Cat Canyon nears completion




Staff of Lee Richardson Zoo took a tour Thursday of the much-anticipated Cat Canyon, which is nearing completion. The exhibit, which will house the "Cats of the Americas," is expected to take place in August or September, as other finishing touches and landscaping still need to be completed.

Kathy Sexson, zoo director, said the purpose of the tour was to provide the contractor, Harbin Construction of Salina, with a punch list of items that need to be completed, such as exhibit tops, fences, painting, electrical and mechanical work.

Once construction is completed, zoo staff will build feeding chutes equipped with safety features that will allow zoo keepers to feed the cats once they are in their stalls. Sexson said this will also prevent food from spoiling in the sun, should one of the cats decide not to eat at feeding time.

Dead trees for the cats to climb on were placed in the exhibit Thursday morning.

"They hauled in some large dead fall that we had kind of salvaged from the zoo — just trees we would have taken down anyway and would have been hauled off," Sexson said, adding that the "Cats of the Americas" like to climb, which is also why there are roofs on the exhibits.

Other landscaping will have to wait until the weather warms up a bit.

"We're going to plant native grass in the yards ... so we can't even do that until probably late April or early May, just because the ground's not warm enough. But before we can do that, we need to get sprinkler systems in there and that's something that we'll get prices on and probably hire someone to do that just for the sake of expediency," Sexson said.

Brian Nelson, executive director of Friends of Lee Richardson Zoo, the zoo's fundraising arm, said each of the spaces made available for the cats, which include two jaguars and two bobcats, will have features specific to the natural habitat of each. One feature that jaguars like, Nelson said, is the heated rocks situated right next to the viewing area

"So that draws them up to sit right in front of the windows where people can see them up close," he said. "Jaguars are actually a cat that loves water, so they have a nice big pool, too."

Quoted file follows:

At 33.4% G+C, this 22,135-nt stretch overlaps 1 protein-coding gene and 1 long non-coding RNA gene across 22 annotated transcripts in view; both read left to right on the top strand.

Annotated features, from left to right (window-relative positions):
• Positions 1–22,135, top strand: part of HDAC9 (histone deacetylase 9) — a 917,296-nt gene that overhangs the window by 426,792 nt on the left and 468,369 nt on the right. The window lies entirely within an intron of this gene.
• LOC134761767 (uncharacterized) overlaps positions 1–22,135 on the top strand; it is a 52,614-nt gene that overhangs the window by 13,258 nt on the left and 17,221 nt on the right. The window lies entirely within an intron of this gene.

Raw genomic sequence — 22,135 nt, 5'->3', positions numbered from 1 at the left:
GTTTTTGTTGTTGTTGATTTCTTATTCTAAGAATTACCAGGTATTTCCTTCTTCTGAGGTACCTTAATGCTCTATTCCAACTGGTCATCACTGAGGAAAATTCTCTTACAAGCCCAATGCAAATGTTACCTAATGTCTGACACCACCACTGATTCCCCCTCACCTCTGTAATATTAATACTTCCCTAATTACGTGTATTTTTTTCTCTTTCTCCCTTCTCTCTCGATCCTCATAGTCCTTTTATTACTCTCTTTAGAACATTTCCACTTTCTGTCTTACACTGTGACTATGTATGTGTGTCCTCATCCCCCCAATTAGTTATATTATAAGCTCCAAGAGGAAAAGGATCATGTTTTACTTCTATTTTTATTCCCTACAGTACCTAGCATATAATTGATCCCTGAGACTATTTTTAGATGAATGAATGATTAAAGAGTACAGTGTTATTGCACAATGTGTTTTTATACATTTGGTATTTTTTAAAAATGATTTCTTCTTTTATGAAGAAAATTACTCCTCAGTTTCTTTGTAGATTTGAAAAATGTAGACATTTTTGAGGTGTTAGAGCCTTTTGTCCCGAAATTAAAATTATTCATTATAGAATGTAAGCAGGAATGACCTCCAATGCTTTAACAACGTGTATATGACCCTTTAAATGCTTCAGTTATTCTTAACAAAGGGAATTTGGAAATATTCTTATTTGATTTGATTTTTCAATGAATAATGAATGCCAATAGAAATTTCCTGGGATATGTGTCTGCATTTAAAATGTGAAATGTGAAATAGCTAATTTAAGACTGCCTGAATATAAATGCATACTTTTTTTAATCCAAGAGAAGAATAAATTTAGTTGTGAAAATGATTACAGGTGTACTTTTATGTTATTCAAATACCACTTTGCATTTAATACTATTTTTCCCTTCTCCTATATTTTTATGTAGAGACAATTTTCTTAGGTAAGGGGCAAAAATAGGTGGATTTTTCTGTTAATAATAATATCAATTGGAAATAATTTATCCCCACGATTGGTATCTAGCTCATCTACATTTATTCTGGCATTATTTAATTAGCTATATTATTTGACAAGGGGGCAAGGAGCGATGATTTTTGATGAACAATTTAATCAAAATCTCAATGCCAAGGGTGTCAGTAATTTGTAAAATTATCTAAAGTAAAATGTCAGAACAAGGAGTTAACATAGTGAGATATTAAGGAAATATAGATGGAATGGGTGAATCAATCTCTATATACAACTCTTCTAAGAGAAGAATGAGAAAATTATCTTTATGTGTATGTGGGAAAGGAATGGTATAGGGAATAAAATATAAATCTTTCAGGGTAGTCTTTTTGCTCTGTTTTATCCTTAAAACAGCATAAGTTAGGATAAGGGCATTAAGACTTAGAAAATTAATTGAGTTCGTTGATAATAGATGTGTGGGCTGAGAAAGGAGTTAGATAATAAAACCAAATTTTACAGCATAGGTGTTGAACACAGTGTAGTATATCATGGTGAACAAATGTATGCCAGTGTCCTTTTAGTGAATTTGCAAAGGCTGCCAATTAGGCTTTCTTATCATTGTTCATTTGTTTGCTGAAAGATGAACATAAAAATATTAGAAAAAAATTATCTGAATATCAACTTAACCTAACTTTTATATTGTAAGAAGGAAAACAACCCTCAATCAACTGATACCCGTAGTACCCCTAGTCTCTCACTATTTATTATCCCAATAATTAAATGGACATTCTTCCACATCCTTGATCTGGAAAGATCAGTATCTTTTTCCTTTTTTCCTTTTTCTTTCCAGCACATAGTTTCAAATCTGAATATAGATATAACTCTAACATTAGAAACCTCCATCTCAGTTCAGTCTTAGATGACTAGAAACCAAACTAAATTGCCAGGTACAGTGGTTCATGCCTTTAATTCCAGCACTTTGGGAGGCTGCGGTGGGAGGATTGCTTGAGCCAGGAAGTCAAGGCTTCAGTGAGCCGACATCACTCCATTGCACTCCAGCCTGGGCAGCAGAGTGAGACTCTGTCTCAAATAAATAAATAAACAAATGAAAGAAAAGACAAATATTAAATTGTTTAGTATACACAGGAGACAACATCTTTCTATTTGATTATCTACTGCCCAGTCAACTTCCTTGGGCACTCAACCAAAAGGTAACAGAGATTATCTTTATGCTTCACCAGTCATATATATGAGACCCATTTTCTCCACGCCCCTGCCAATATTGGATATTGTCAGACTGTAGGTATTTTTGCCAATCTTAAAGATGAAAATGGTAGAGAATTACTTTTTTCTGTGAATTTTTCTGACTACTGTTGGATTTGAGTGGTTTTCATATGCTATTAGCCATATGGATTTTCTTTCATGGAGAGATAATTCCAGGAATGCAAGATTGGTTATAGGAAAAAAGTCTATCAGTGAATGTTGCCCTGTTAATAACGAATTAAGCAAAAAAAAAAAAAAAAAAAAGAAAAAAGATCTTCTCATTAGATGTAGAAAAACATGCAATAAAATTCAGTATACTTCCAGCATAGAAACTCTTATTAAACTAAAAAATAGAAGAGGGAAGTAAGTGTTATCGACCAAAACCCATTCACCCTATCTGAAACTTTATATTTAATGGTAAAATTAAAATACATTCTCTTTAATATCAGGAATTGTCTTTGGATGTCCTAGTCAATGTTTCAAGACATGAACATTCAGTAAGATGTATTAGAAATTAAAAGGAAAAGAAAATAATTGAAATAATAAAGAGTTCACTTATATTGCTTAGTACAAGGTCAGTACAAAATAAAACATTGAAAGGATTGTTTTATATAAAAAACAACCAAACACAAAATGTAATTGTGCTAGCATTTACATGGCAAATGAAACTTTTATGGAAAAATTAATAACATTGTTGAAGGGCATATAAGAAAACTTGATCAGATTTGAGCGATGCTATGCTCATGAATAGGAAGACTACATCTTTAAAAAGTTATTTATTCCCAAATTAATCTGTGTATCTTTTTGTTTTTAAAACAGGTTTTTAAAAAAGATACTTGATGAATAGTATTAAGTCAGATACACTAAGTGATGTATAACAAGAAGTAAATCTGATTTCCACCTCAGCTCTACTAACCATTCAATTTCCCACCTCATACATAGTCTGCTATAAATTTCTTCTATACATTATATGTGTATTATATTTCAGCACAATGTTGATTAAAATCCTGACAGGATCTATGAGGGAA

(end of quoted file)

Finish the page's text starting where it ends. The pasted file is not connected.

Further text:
The bobcat section of the exhibit does not have a water feature, but one of the dead trees placed in its exhibit is a hollowed out stump.

"Bobcats are a lot smaller, so that (stump) is something they can duck into. Their yard is smaller, but they like the height more than the space, so it's going to be more of a built-up exhibit," he said.

The other cat that was supposed to be moving into the new exhibit was Sherman the mountain lion, who died a few months ago, disappointing zoo staff because they wanted him to have the chance to enjoy his new surroundings. Sexson said they are looking into the possibility of getting another mountain lion.

"We are looking. We are on some waiting lists, if any become available. That's not a species that zoos regularly breed, and so usually when zoos get those, they come as orphan wild cubs that they've brought in that have lost their mother, or they're wandering around somewhere lost," Sexson said. "If we're going to get them, we want to get them from proper sources and if we can help out by taking some that are picked up by the state wildlife department or something like that, that's sort of what we're looking at."

If they are unable to find a mountain lion, Sexson said they are looking into the possibility of getting a third jaguar instead.

"We'd like to stick with the mountain lion, but one thing that is an option that we've been offered is a third jaguar and if we took that, we could have that one in the mountain lion exhibit, but ultimately it would be nice if we could put all three of the jaguars together. That all depends on personalities, introductions and who gets along with who, so you take them knowing that you may or may not be successful at integrating them," she said.

Nelson said some of the other finishing touches will include signage in the viewing area that will provide educational information about each cat, as well as signage acknowledging the project's donors.

Sexson said that the zoo is appreciative of the community support for the project.

"This is kind of the ultimate experience for people who have given to the FOLRZ and through memberships to be able to construct an exhibit like this," she said.

Sexson said they expect the exhibit to be complete by late August or early September.

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